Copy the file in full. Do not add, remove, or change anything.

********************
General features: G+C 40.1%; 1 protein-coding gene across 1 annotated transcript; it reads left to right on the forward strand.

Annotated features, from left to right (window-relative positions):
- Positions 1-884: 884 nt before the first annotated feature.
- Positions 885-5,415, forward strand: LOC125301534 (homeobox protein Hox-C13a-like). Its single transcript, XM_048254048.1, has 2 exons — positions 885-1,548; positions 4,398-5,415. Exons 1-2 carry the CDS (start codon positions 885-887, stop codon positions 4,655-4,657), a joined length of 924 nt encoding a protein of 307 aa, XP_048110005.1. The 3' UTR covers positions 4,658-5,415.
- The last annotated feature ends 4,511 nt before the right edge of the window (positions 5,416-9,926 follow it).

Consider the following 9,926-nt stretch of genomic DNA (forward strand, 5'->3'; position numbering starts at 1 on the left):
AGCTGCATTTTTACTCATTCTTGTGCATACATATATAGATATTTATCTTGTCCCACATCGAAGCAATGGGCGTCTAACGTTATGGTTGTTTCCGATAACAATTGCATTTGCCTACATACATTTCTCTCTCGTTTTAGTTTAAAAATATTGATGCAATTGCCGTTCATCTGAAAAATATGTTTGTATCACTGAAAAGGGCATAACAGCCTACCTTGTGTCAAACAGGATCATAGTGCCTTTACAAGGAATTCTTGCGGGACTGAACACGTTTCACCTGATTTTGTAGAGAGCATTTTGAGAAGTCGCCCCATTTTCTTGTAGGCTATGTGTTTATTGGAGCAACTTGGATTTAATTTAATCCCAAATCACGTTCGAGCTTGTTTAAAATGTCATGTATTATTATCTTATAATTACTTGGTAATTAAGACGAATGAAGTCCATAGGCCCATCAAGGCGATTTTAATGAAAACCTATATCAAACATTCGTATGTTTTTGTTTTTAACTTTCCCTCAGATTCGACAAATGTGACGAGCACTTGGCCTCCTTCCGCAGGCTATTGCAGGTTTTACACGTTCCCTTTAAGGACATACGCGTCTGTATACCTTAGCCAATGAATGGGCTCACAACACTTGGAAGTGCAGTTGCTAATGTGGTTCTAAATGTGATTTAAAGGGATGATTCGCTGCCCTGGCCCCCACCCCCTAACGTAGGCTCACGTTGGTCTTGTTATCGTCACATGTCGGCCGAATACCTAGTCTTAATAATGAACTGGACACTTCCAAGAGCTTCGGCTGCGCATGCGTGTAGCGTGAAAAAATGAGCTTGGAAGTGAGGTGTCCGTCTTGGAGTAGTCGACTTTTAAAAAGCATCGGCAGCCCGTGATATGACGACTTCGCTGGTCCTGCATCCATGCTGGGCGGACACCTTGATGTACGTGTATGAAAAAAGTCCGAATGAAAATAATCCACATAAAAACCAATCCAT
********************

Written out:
General features: G+C 40.1%; 1 protein-coding gene across 1 annotated transcript; it reads left to right on the forward strand.

Annotated features, from left to right (window-relative positions):
- Positions 1-884: 884 nt before the first annotated feature.
- Positions 885-5,415, forward strand: LOC125301534 (homeobox protein Hox-C13a-like). Its single transcript, XM_048254048.1, has 2 exons — positions 885-1,548; positions 4,398-5,415. Exons 1-2 carry the CDS (start codon positions 885-887, stop codon positions 4,655-4,657), a joined length of 924 nt encoding a protein of 307 aa, XP_048110005.1. The 3' UTR covers positions 4,658-5,415.
- The last annotated feature ends 4,511 nt before the right edge of the window (positions 5,416-9,926 follow it).

Consider the following 9,926-nt stretch of genomic DNA (forward strand, 5'->3'; position numbering starts at 1 on the left):
AGCTGCATTTTTACTCATTCTTGTGCATACATATATAGATATTTATCTTGTCCCACATCGAAGCAATGGGCGTCTAACGTTATGGTTGTTTCCGATAACAATTGCATTTGCCTACATACATTTCTCTCTCGTTTTAGTTTAAAAATATTGATGCAATTGCCGTTCATCTGAAAAATATGTTTGTATCACTGAAAAGGGCATAACAGCCTACCTTGTGTCAAACAGGATCATAGTGCCTTTACAAGGAATTCTTGCGGGACTGAACACGTTTCACCTGATTTTGTAGAGAGCATTTTGAGAAGTCGCCCCATTTTCTTGTAGGCTATGTGTTTATTGGAGCAACTTGGATTTAATTTAATCCCAAATCACGTTCGAGCTTGTTTAAAATGTCATGTATTATTATCTTATAATTACTTGGTAATTAAGACGAATGAAGTCCATAGGCCCATCAAGGCGATTTTAATGAAAACCTATATCAAACATTCGTATGTTTTTGTTTTTAACTTTCCCTCAGATTCGACAAATGTGACGAGCACTTGGCCTCCTTCCGCAGGCTATTGCAGGTTTTACACGTTCCCTTTAAGGACATACGCGTCTGTATACCTTAGCCAATGAATGGGCTCACAACACTTGGAAGTGCAGTTGCTAATGTGGTTCTAAATGTGATTTAAAGGGATGATTCGCTGCCCTGGCCCCCACCCCCTAACGTAGGCTCACGTTGGTCTTGTTATCGTCACATGTCGGCCGAATACCTAGTCTTAATAATGAACTGGACACTTCCAAGAGCTTCGGCTGCGCATGCGTGTAGCGTGAAAAAATGAGCTTGGAAGTGAGGTGTCCGTCTTGGAGTAGTCGACTTTTAAAAAGCATCGGCAGCCCGTGATATGACGACTTCGCTGGTCCTGCATCCATGCTGGGCGGACACCTTGATGTACGTGTATGAAAAAAGTCCGAATGAAAATAATCCACATAAAAACCAATCCAT